GEOG 489
Advanced Python Programming for GIS

2.9 Lesson 2 Practice Exercises


After this excursion into the realm of package management and package managers, let's come back to the previous topics covered in this lesson (list comprehension, web access, GUI development) and wrap up the lesson with a few practice exercises. These are meant to give you the opportunity to test how well you have understood the main concepts from this lesson and as a preparation for the homework assignment in which you are supposed to develop a small standalone and GUI-based program for a relatively simple GIS workflow using arcpy. Even if you don't manage to implement perfect solutions for all three exercises yourself, thinking about them and then carefully studying the provided solutions will be helpful, in particular since reading and understanding other people's code is an important skill and one of the main ways to become a better programmer. The solutions to the three practice exercises can be found in the following subsections.

Practice Exercise 1: List Comprehension

You have a list that contains dictionaries describing spatial features, e.g. obtained from some web service. Each dictionary stores the id, latitude, and longitude of the feature, all as strings, under the respective keys "id", "lat", and "lon":

features = [ { "id": "A", "lat": "23.32", "lon": "-54.22" }, 
             { "id": "B", "lat": "24.39", "lon": "53.11" }, 
             { "id": "C", "lat": "27.98", "lon": "-54.01" } ]

We want to convert this list into a list of 3-tuples instead using a list comprehension (Section 2.2). The first element of each tuple should be the id but with the fixed string "Feature " as prefix (e.g. "Feature A"). The other two elements should be the lat and lon coordinates but as floats not as strings. Here is an example of the kind of tuple we are looking for, namely the one for the first feature from the list above:  ('Feature A', 23.32, -54.22). Moreover, only features with a longitude coordinate < 0 should appear in the new list. How would you achieve this task with a single list comprehension?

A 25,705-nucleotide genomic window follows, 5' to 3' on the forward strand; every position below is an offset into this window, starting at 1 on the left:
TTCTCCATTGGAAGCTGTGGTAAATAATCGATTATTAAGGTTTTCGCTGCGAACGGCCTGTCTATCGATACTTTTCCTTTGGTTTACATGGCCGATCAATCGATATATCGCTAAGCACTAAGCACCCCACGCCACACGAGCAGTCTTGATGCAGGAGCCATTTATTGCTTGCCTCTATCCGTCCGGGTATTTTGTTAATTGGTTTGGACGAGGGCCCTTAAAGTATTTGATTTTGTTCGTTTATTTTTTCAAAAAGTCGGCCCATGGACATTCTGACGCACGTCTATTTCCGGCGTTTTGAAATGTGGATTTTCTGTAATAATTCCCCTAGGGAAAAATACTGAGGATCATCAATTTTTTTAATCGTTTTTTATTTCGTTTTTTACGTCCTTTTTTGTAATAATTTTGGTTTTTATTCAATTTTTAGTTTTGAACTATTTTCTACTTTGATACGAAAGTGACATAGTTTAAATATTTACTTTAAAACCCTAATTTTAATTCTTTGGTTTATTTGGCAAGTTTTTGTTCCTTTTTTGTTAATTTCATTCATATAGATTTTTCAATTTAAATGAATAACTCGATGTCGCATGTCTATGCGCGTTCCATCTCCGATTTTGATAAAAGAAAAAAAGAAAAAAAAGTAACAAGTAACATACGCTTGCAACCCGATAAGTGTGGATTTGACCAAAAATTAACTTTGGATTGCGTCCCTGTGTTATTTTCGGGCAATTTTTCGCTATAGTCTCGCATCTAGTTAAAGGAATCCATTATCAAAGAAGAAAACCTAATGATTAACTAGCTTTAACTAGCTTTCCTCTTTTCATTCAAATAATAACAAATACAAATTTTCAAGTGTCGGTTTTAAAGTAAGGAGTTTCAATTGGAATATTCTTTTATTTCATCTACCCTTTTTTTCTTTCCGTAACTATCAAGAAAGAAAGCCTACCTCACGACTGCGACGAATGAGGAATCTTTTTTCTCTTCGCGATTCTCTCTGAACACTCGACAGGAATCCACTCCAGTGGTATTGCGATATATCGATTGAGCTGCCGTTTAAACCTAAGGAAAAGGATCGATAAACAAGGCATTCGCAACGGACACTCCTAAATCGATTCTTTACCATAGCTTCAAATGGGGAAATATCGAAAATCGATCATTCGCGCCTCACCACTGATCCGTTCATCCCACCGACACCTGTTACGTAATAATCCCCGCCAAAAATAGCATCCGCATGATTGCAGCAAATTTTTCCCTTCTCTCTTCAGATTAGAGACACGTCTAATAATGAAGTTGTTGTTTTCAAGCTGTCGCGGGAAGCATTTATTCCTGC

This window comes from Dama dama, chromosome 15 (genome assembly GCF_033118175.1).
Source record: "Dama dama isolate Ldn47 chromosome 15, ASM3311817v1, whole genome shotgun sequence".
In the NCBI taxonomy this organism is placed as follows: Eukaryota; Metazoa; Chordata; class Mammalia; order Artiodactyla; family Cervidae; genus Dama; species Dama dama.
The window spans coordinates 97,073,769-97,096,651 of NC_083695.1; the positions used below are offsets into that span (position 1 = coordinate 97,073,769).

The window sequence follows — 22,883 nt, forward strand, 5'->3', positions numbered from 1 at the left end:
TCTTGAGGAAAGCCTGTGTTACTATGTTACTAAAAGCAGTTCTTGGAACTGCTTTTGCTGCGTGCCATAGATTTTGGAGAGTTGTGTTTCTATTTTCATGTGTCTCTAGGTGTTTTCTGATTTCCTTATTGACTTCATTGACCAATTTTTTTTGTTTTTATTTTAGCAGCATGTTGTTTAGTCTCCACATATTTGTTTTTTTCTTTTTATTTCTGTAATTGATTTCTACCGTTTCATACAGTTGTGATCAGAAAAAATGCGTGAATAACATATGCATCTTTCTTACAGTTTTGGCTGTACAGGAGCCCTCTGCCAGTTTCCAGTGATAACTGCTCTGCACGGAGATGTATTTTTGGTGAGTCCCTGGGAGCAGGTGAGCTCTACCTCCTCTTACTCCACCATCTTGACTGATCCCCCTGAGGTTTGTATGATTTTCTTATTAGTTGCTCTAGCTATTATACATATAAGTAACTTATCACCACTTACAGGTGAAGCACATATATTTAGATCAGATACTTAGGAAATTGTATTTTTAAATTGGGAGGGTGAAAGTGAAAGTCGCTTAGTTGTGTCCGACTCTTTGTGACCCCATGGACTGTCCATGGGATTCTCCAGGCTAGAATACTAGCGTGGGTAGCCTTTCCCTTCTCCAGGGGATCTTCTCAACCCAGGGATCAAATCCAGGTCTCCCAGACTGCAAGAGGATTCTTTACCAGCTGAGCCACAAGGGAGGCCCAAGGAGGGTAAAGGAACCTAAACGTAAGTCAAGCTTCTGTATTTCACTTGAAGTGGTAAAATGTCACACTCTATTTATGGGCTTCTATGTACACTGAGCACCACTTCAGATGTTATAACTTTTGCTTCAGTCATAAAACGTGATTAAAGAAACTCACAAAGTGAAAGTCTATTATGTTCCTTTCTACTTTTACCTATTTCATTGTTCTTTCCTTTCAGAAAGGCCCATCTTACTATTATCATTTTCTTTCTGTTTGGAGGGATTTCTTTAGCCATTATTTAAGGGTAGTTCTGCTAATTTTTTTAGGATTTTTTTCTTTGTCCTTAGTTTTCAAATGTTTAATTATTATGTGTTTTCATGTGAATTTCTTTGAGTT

Practice Exercise 2: Requests and BeautifulSoup4

We want to write a script to extract the text from the three text paragraphs from section 1.7.2 on profiling without the heading and following list of subsections. Write a script that does that using the requests module to load the html code and BeautifulSoup4 to extract the text (Section 2.3).

Finally, use a list comprehension (Section 2.2) to create a list that contains the number of characters for each word in the three paragraphs. The output should start like this:

[2, 4, 12, 4, 4, 4, 6, 4, 9, 2, 11… ]

Hint 1

If you use Inspect in your browser, you will see that the text is the content of a <div> element within another <div> element within an <article> element with a unique id attribute (“node-book-2269”). This should help you write a call of the…) method to get the <div> element you are interested in. An <article> element with this particular id would be written as “article#node-book-2269” in the string given to…).

Hint 2:

Remember that you can get the plain text content of an element you get from BeautifulSoup from its .text property (as in the example in Section 2.3).

Hint 3

It’s ok not to care about punctuation marks, etc. in this exercise and simply use the string method split() to split the text into words at any whitespace character. The number of characters in a string can be computed with the Python function len(...).

Practice Exercise 3: GUI Development

The goal of this exercise is to practice creating GUIs a little bit more. Your task is to implement a rudimentary calculator application for just addition and subtraction that should look like the image below:

screenshot image of a gui calculator
Simple calculator GUI

The buttons 0… 9 are for entering the digits into the line input field at the top. The buttons + and - are for selecting the next mathematical operation and performing the previously selected one. The = button is for performing the previously selected operation and printing out the result, and the “Clear” button is for resetting everything and setting the content of the central line edit widget to 0. At the top of the calculator we have a combo box that will list all intermediate results and, on selection of one of the entries, will place that number in the line edit widget to realize a simple memory function.